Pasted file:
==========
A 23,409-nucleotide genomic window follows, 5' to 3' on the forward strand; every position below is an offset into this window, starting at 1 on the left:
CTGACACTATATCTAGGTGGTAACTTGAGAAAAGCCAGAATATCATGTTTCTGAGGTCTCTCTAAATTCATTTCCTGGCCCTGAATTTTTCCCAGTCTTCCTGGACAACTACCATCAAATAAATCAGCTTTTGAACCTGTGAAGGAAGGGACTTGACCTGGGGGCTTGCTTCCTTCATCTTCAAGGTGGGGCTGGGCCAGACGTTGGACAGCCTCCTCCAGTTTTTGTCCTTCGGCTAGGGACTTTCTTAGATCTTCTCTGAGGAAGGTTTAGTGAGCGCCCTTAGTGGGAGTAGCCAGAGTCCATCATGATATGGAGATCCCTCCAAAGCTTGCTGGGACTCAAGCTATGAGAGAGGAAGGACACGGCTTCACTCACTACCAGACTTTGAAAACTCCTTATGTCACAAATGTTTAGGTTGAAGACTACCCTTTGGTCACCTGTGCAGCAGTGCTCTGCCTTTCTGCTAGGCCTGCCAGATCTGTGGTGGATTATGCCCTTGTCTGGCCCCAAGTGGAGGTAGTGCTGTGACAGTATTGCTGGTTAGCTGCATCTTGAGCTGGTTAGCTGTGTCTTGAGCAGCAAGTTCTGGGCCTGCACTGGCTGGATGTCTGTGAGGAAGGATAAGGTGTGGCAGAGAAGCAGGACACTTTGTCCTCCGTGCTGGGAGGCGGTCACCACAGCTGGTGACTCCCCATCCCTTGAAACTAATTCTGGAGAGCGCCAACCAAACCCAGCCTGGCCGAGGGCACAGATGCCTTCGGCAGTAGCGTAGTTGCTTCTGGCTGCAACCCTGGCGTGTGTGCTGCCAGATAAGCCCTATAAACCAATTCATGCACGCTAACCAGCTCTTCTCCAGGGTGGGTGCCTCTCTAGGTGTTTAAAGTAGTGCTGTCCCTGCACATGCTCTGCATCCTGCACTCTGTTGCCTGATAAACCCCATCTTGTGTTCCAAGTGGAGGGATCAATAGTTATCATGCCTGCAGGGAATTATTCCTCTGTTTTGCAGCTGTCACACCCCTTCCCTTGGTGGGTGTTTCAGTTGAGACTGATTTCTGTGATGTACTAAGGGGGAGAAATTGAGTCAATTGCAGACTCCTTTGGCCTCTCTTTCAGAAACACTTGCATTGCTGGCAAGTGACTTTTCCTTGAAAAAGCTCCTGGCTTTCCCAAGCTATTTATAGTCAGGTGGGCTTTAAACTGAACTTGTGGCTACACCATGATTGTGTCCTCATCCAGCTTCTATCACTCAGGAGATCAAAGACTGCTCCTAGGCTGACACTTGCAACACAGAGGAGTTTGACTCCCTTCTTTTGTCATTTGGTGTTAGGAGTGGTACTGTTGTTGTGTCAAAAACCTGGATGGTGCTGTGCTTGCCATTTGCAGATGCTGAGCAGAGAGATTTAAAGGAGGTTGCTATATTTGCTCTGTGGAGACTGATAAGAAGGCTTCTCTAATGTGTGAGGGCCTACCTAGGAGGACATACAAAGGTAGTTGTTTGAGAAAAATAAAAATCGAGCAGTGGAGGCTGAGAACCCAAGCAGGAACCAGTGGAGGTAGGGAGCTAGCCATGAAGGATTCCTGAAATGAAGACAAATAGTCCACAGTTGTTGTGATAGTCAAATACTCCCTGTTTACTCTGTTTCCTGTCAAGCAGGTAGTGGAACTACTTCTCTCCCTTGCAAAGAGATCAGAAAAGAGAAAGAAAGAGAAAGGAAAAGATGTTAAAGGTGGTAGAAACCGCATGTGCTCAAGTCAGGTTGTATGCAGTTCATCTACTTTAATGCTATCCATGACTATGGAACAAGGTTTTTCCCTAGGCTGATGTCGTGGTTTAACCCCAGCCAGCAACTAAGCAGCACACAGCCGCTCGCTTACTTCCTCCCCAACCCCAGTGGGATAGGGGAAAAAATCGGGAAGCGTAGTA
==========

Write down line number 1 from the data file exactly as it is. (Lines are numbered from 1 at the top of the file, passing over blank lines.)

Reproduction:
A 23,409-nucleotide genomic window follows, 5' to 3' on the forward strand; every position below is an offset into this window, starting at 1 on the left: